United States

Directors David Serota and Henrik Hedin Join Yard Dog

By Artisans PR


Continuing to add unique talent to its creative roster, Yard Dog has signed directors David Serota and Henrik Hedin for exclusive representation in the United States. Both directors are known for their storytelling ability and skill in creating emotional bonds between consumers and brands

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From:: Shoot OnLine

Taking the Canon 28mm F2.8 IS USM to Big Sur, California

Big Sur, little lens

Standing alongside the Bixby Creek Bridge in Big Sur, California. Processed to taste from Raw.
ISO 125 | 1/160 sec | F11

By virtue of a considerable quantity of dumb luck, we had timed it perfectly.

Our belongings shifted gently to and fro in our rented cherry-red Hyundai Sonata as we zig-zagged freely along Highway 1 in California’s Big Sur region, a stretch of road that has been described as the ‘longest and most scenic stretch of undeveloped coastline in the contiguous United States.’*

We were visiting Big Sur just into the off-season, with Highway 1 subdivided by a massive landslide to the south and a bridge closure to the north. As a result, the road was remarkably unoccupied, devoid of the typically ubiquitous caravans of gawking tourists.

Although the extensive closures tacked on about six hours of additional driving onto our trip, the journey along the famous Nacimiento-Fergusson Road – the only way in and out of the region cut-off by the closures – was unforgettable. Unfortunately, thanks to the rampant switchbacks, it was also literally nauseating. Can’t have it all, I guess.

It was into this scenario that I brought Canon’s diminutive 28mm F2.8 IS USM lens attached to an EOS 5D Mark IV; my only photographic tools for the duration of our time in central California.

Fitting into the lineup

Photograph courtesy Jordan Stead

The Canon 28mm F2.8 IS USM is not a new lens by any means. So why write about it now? Well, for starters, we didn’t yet have a gallery on it here at DPReview. It also happens to be among the smallest and lightest full-frame Canon lenses around, and so a great way to (attempt to) minimize the bulk → continue…

From:: DPreview

New FAA drone rules restrict flying near 10 major US landmarks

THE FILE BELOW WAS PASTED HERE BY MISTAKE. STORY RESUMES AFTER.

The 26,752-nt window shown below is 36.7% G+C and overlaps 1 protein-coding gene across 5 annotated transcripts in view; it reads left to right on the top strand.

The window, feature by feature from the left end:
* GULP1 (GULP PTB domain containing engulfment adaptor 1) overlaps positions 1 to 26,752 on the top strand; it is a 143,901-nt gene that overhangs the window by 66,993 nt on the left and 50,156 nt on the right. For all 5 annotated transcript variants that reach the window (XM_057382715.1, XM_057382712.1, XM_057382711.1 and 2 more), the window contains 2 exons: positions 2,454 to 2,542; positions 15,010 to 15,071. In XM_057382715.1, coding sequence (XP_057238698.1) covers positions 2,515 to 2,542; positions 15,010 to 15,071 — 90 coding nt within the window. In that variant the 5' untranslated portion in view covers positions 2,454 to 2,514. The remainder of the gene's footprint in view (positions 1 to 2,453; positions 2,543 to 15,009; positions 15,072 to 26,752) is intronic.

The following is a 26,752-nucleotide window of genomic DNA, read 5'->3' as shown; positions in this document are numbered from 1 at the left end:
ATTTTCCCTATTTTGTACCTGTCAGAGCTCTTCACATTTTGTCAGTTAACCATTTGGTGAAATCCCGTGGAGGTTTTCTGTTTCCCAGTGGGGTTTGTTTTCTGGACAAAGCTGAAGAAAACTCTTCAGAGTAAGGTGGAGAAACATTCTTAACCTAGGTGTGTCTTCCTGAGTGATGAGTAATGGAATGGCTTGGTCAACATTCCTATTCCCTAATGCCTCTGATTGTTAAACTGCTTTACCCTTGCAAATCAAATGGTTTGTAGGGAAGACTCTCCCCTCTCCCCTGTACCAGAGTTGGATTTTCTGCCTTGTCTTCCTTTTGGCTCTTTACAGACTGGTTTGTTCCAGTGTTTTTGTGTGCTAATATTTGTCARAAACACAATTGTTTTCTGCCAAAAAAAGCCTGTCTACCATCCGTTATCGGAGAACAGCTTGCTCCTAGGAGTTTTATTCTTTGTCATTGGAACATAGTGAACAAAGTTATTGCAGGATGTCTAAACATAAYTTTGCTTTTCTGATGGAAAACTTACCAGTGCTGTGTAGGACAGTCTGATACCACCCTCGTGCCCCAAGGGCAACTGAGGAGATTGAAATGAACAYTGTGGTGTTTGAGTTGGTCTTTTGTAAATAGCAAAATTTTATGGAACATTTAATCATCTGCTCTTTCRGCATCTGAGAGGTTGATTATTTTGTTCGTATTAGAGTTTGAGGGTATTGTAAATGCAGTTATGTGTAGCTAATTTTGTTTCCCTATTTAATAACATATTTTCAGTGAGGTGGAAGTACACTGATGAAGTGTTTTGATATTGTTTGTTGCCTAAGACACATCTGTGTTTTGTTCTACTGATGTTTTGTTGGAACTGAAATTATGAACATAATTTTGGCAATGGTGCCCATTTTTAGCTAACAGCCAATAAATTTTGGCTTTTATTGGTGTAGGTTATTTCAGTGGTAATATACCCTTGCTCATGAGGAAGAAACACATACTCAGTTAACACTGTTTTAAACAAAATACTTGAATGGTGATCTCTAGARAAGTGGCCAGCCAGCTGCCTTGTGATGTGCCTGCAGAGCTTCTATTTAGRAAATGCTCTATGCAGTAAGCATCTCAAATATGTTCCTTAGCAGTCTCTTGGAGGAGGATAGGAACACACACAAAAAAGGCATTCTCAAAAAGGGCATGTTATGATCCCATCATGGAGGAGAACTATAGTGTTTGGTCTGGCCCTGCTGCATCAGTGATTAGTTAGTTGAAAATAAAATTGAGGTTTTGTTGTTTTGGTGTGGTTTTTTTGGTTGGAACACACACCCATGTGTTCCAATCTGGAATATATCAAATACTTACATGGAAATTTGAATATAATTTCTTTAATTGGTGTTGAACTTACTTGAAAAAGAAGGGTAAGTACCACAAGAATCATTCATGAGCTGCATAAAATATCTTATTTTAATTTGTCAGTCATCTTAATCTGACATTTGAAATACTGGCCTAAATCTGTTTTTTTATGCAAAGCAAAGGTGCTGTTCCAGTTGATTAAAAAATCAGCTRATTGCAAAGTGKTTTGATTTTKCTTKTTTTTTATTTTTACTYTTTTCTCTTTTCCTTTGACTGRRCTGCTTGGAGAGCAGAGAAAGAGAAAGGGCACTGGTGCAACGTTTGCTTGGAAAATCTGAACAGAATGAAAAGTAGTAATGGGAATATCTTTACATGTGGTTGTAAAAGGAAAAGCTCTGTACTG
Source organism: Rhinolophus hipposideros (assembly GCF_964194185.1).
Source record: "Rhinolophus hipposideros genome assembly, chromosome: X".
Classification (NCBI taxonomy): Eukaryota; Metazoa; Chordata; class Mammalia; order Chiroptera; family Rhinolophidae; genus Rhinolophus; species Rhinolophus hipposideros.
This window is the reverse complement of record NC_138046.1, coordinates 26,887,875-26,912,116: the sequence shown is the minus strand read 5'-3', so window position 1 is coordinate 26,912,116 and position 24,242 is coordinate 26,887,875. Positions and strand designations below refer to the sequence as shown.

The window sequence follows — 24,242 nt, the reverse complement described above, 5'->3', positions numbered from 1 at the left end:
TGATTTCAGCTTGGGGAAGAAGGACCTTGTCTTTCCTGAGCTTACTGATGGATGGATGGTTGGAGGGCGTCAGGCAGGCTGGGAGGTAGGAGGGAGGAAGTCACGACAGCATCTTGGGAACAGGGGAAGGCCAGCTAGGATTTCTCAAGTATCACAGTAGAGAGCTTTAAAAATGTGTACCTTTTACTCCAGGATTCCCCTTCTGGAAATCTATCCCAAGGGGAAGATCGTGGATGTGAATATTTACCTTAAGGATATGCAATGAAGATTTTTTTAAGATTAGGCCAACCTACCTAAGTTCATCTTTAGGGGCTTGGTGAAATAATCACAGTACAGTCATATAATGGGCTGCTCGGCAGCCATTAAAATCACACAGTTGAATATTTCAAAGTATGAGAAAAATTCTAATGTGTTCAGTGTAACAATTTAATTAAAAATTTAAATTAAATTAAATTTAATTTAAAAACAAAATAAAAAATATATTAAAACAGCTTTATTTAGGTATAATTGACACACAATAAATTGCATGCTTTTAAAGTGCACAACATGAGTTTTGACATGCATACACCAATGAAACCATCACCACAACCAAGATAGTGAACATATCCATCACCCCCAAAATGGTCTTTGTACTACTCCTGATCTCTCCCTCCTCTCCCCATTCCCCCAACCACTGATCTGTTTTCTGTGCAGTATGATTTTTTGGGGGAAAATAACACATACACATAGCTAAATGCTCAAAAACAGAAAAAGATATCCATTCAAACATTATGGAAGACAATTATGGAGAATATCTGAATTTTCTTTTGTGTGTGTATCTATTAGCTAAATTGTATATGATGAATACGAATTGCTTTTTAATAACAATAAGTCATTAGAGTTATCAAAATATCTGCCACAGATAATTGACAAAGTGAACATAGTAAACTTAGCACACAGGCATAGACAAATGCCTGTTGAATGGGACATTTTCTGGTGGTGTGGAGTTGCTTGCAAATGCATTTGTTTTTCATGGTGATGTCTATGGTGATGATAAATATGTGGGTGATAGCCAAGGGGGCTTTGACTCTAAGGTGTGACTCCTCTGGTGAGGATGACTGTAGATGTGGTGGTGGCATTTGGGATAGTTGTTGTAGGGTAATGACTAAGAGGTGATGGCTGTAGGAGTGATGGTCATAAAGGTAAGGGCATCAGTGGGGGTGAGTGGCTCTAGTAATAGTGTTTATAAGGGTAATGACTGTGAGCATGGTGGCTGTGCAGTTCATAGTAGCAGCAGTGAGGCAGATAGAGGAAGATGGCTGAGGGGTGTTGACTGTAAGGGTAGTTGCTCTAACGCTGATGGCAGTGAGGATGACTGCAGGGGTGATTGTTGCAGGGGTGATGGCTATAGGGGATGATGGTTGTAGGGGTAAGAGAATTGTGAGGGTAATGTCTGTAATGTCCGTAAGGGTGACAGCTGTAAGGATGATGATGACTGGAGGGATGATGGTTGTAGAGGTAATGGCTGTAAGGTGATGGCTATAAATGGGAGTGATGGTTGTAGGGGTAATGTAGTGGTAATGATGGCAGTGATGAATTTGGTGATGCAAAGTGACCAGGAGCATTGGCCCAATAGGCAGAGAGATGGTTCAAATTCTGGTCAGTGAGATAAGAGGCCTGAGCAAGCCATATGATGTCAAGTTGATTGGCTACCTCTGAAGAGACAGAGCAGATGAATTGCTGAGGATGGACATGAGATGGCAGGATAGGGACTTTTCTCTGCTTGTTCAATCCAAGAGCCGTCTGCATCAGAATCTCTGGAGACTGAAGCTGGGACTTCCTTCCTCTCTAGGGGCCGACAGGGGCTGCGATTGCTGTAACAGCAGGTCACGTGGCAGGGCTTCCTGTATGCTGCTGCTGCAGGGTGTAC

The FAA has released a new set of drone rules that restrict UAV flight near 10 major Department of Interior landmarks in the United States, including the Statue of Liberty, Mount Rushmore, and the Hoover Dam.

According to the FAA, it has decided to exercise its authority under Code of Federal Regulations Title 14 § 99.7 to establish these new restrictions after receiving multiple requests from both law enforcement and national security agencies. Starting October 5th, when these new rules go live, drone owners will no longer be allowed to fly their drones within 400ft of the following 10 monuments:

  • Statue of Liberty National Monument, New York, NY
  • Boston National Historical Park (U.S.S. Constitution), Boston, MA
  • Independence National Historical Park, Philadelphia, PA
  • Folsom Dam; Folsom, CA
  • Glen Canyon Dam; Lake Powell, AZ
  • Grand Coulee Dam; Grand Coulee, WA
  • Hoover Dam; Boulder City, NV
  • Jefferson National Expansion Memorial; St. Louis, MO
  • Mount Rushmore National Memorial; Keystone, SD
  • Shasta Dam; Shasta Lake, CA

Anyone who violates these new rules could face criminal and/or civil penalties. The FAA says that there are “a few exceptions” to the restriction, though it doesn’t specify what they are, instead saying that the drone operator has to coordinate their plan with the FAA and/or the landmark site specifically if they wish to fly within 400ft of the above landmarks.

Drone operators can view a full list of restricted airspace on the FAA’s website.

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From:: DPreview

10 Famous Movies That Totally Condescend To Women

By James Wilson

In the history of the world sometimes changes come awfully fast, and sometimes they move at the speed of glaciers. Some people claim that change is always good, but tell that to the people of Jerusalem when the Crusaders or the Romans were outside the walls.

All through history, most men and women were not considered fully adult. They were the great unwashed, and little was expected of them. They were simply supposed to do as they were told by their betters.

Little by little, with the help of the pike and halberd, the Black Death, the firearm and the printing press, that began to change. Men became expected to be adult, and the fruition of that came during the enlightenment, when the ‘Rights of Man’ became what we would now call a meme.

It moved unevenly, of course. In the United States, at first only property owners were considered fully adult, but over the last couple of centuries the list of adults has grown longer until it encompasses all men and women of every race.

Why were women last? The answer is simple. So long as muscle-powered weapons were all that existed, women would always be at a disadvantage. A small, concealable pistol makes a 90-pound woman the match for a 300-pound muscle-man, a thing otherwise impossible. A very few women could successfully fight a man that outweighed and outmuscled them to such a degree, but the vast majority would never have a chance without lead, fulminate of mercury and gun-cotton…and the guts to use them.

Like every other venture into adulthood, progress is uneven. It remains uneven for men to this day, and there are contrary voices trying to persuade almost everyone that they aren’t adults, they’re perpetual victims, permanent children who can’t be expected to exhibit adult behavior.

There is even the so-called → continue…

From:: Taste Of Cinema